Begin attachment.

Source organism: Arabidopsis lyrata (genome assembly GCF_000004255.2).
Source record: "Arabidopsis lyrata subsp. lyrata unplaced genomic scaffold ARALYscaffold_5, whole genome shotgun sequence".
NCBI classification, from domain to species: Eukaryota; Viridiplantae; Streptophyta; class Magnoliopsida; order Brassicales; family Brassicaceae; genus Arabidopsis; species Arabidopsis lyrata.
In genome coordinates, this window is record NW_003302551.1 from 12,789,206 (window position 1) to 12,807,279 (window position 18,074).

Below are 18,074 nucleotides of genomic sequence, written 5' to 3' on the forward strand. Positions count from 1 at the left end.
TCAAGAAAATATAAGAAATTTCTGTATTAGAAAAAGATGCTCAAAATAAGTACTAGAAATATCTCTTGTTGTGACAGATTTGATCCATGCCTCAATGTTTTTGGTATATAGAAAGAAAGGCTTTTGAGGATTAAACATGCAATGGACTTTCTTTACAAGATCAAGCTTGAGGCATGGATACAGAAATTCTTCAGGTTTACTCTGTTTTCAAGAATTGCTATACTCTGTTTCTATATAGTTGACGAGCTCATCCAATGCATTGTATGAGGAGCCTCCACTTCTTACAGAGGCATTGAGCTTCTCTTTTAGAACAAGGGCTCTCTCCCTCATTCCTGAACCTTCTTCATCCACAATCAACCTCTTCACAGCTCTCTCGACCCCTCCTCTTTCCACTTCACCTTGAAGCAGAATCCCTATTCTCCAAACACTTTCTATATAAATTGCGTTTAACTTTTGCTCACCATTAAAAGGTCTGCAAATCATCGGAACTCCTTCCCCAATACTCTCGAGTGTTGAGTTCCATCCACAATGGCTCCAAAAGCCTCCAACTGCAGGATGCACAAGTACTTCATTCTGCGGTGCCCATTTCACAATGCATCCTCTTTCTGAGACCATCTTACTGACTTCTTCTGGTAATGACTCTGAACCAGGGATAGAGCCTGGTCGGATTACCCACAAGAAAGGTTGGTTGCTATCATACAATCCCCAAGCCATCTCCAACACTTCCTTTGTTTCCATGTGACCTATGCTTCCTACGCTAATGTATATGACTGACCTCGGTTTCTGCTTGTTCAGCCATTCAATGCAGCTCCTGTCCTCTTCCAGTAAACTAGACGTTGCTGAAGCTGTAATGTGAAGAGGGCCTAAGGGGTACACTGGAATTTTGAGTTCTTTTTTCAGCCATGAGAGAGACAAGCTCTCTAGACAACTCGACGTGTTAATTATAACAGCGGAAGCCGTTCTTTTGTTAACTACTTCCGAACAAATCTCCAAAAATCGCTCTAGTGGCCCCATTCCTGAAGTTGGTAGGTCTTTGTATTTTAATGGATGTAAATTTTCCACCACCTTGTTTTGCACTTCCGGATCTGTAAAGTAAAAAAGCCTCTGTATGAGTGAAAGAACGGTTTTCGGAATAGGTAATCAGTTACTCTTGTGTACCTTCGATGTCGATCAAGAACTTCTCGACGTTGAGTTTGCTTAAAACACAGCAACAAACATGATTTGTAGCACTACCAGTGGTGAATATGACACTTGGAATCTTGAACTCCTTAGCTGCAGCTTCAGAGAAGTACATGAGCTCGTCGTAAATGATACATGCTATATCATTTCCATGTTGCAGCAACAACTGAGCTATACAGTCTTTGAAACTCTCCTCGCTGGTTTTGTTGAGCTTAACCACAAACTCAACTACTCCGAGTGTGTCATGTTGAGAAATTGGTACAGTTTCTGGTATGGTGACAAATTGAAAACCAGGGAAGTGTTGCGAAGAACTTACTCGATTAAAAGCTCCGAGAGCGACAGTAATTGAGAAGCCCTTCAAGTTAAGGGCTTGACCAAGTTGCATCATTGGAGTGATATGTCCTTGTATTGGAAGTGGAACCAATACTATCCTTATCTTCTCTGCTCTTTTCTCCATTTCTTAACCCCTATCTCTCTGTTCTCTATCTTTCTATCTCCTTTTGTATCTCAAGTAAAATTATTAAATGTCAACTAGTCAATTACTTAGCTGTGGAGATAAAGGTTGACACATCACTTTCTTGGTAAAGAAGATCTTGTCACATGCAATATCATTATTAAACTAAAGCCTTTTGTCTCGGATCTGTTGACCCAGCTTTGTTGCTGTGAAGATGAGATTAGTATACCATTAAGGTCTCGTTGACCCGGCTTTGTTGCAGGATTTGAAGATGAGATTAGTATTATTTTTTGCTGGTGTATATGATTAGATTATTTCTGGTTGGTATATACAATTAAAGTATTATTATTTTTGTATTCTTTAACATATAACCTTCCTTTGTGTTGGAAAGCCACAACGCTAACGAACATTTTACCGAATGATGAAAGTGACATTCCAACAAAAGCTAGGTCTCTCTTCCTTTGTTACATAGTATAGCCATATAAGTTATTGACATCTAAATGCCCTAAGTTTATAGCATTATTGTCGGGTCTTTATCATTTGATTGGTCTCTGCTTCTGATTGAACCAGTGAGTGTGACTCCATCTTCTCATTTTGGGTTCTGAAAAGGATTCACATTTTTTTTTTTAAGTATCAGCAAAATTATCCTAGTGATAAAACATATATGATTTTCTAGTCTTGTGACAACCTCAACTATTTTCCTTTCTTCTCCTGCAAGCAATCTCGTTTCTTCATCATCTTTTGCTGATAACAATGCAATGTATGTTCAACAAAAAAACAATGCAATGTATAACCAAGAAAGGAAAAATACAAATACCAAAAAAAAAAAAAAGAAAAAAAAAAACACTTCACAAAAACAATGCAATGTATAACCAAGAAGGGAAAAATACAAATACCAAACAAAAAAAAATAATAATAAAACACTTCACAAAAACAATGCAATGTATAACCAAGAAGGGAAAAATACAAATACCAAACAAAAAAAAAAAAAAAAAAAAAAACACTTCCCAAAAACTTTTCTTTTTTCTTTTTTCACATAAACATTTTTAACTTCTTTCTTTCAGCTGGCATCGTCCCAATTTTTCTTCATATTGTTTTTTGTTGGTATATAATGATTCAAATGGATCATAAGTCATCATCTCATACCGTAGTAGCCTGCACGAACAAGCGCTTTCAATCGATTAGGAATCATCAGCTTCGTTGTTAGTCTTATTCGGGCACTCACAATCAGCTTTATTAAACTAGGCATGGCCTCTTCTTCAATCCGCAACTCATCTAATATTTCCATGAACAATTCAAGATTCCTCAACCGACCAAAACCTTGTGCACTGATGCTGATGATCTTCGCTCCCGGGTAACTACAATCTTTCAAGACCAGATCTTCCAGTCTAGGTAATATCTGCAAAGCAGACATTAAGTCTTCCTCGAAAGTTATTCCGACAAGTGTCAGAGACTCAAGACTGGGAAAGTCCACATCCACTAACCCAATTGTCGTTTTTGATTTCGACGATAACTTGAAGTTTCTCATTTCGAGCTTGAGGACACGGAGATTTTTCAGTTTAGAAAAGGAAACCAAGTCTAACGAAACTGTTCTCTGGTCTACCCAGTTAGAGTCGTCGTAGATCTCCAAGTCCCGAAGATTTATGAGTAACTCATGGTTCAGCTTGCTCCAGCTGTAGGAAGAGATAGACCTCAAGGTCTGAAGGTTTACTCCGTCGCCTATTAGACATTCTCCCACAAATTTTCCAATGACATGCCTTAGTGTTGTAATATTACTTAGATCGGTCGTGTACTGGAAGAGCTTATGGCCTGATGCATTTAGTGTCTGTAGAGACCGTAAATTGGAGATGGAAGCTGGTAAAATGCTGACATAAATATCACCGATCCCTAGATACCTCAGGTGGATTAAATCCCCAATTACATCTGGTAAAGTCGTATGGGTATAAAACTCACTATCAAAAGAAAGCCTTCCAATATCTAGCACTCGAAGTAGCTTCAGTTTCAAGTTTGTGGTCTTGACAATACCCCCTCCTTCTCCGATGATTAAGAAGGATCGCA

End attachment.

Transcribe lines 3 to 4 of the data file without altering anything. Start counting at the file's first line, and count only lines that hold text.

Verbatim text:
NCBI classification, from domain to species: Eukaryota; Viridiplantae; Streptophyta; class Magnoliopsida; order Brassicales; family Brassicaceae; genus Arabidopsis; species Arabidopsis lyrata.
In genome coordinates, this window is record NW_003302551.1 from 12,789,206 (window position 1) to 12,807,279 (window position 18,074).